During 1775, the British impose a military lockdown of Boston. No one was allowed to enter or leave. During this time, George Washington is building the Continental army and comptemplating an attack on the British at Boston. George Hewes is trapped in Boston, but makes his escape and meets with Washington to describe the conditions in and around Boston. It was during this time, after escaping Boston, that Hewes carves his horn described elsewhere on this site.
Described by Hewes in the book “Traits of the Tea Party, Being A Memoir of George R. T. Hewes” by Thatcher;
… Under such circumstances as these, it may be imagined that it was neither an agreeable matter for the Whigs to remain in town, nor an easy one for them to escape. The regulations of the enemy, indeed, were becoming as strict as they could well be made, and it was at the imminent hazard, first of being shot in the act, and then of being shot in the failure, that any attempt could be made to elude them. Still, Hewes, who was weary of it, resolved to try, and some things occurred which rather favored the enterprise.
He succeeded in getting his family, who demanded his anxious attention, first of all, out to Wrentham. About this time, Governor Gage, seeing the severe distress of the inhabitants – and being especially touched, we presume, with the necessity of having the stores of the soldiery reinforced – issued a proclamation, by which he graciously gave to the former permission to go fishing, under certain restrictions, down the harbor, on especial condition of subjecting their returns to the satisfaction of the demands of the troops in the first instance (the British got first choice of the fish caught be the Bostonians).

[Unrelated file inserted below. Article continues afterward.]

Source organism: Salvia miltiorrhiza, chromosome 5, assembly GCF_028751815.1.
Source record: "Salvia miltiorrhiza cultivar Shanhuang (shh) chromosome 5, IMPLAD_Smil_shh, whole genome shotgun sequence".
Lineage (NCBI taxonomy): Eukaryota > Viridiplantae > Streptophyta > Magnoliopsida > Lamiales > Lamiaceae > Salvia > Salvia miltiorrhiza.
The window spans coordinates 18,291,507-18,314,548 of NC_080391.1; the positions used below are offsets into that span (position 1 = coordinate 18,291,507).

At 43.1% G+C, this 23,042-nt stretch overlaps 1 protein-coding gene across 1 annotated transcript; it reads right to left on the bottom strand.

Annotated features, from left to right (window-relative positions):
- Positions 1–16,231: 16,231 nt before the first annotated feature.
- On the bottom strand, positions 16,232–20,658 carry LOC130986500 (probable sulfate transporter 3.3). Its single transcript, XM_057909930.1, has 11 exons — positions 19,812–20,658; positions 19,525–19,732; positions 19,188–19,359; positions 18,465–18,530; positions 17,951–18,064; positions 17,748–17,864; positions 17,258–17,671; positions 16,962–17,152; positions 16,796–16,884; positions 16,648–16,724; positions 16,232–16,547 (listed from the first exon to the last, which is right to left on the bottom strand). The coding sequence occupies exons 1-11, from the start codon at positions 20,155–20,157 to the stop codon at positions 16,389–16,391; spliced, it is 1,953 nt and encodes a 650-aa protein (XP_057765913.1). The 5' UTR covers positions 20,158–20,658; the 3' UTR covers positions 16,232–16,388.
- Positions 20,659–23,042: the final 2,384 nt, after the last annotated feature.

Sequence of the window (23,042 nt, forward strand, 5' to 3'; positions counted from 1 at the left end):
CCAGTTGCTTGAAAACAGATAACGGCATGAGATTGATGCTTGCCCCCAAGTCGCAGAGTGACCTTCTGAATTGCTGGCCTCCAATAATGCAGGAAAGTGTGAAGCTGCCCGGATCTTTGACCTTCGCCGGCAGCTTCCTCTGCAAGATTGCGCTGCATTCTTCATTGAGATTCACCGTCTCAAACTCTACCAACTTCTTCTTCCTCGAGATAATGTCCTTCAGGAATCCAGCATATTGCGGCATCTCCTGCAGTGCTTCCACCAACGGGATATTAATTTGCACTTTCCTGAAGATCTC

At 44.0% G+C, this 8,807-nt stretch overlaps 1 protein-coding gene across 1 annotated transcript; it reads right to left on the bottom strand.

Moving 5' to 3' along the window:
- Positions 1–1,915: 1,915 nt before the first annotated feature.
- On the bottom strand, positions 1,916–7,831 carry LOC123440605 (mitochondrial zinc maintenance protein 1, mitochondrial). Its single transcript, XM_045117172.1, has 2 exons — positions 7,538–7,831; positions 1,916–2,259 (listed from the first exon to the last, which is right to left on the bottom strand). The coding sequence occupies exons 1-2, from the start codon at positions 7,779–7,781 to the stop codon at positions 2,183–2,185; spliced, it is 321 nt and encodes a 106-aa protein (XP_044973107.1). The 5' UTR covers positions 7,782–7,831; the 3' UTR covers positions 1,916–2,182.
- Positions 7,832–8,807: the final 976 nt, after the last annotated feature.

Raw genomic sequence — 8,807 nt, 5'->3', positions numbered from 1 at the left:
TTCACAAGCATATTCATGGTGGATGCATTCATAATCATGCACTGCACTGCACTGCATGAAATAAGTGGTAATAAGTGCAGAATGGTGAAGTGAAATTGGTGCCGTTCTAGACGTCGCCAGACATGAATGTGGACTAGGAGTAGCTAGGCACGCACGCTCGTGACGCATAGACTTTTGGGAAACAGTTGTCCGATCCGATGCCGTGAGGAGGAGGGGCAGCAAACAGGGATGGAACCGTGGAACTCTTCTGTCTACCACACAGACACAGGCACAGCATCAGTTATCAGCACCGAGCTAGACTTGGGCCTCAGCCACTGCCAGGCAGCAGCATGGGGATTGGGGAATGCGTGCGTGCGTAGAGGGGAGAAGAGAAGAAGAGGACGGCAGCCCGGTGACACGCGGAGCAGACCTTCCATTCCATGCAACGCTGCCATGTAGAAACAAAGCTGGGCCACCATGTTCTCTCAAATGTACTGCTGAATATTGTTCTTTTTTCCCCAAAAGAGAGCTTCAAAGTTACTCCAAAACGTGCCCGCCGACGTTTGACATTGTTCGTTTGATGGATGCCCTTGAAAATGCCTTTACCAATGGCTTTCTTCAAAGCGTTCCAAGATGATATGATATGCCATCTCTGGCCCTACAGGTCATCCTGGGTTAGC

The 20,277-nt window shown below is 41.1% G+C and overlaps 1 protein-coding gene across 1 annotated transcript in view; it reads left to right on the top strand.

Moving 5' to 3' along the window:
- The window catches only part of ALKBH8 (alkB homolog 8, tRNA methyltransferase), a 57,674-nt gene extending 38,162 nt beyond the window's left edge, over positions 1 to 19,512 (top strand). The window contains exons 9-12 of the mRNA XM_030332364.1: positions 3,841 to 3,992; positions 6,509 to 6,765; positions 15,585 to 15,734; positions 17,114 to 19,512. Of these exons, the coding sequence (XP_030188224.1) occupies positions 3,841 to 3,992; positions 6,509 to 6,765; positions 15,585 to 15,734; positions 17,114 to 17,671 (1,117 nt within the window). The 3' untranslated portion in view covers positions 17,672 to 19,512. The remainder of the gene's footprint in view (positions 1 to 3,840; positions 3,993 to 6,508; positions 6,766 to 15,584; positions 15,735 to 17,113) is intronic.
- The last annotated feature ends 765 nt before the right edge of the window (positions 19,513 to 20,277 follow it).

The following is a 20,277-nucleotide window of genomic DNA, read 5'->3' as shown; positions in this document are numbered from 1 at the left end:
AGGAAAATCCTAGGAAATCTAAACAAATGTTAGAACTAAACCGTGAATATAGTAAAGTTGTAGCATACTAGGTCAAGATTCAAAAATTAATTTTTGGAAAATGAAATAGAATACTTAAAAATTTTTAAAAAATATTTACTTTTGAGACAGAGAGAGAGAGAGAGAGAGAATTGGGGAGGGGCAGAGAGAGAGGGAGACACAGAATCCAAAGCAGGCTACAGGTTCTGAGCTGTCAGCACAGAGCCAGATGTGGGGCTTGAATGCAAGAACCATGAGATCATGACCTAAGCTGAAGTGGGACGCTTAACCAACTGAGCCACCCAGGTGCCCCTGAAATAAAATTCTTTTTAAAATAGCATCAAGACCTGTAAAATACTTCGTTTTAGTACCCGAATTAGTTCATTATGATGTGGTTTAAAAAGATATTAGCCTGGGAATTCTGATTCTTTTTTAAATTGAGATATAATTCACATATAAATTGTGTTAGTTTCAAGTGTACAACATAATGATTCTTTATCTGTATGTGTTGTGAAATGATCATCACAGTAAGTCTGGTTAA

It is another indication of the suffering of the poor people, that many of them were glad to avail themselves of this proposal, as humiliating as it was. Hewes had an especial reason for adopting it, which he did accordingly; going down frequently in a hired boat, or with some party, and – experienced as he had been in the business, of old – exerting himself with a success which speedily secured him quite a reputation as a fisherman.
Thus he had worked on for nine weeks, when the time for his plan arrived, and he went to the Admiral’s quarters, as usual, on Fort Hill, to get a pass – having already hired a boat of a Tory by the name of Gould, in Back Street (not far from Mr. Stone’s meeting house).
Hewes was a civil man, and he made his bow to the Admiral, and asked for his pass. The old gentleman, for some reason or other, looked more inquisitive than his wont.
“How many are going, Hewes?” he enquired, looking him sharp in the eye.
“Three, your honor,” said Hewes.
“And who will be skipper?”
“Your humble servant, Sir – for want of a better.”
“Very well, Mr. Skipper Hewes!” – and here he went on to remind him of the rules, and closed his discourse with warning him of all deserters, which, to be sure, had in several cases proved to be no joke, as Hewes well knew; “and now,” he added, with a profound emphasis, “I know what you want – I see it in the twinkling of your eye, Skipper; but mark what I tell you – if we catch you running off – look out! Skipper – that’s all – look out!”
Hewes took his pass, and went on to call on Shubael, to bid him good-bye. His boat was examined on the wharf by a soldier, who took it into his head to reconnoitre rather narrowly. It so happened that Hewes had concealed his whole bench of tools, in the course of the night, under a part of his deck. The soldier stamped on it, but concluded to let it pass. A little way down he saw Hartley, an acquaintance of his, who kept the hospital below, and learned from him that the violent north-east gale, which had blown all night, had driven the British fleet mostly into Nantasket. This favored him, and so did the wind’s chopping round suddenly to the north-west. He had now only a single guard-ship to pass. He ordered his two comrades below deck, and pushed boldly by. The captain ordered him alongside. He obeyed promptly. The directed him to call with his fish “when he came back,” and he promised to do so, and pushed on again, with a fine breeze in his sails, started his men out at a little distance, and gave three lusty cheers.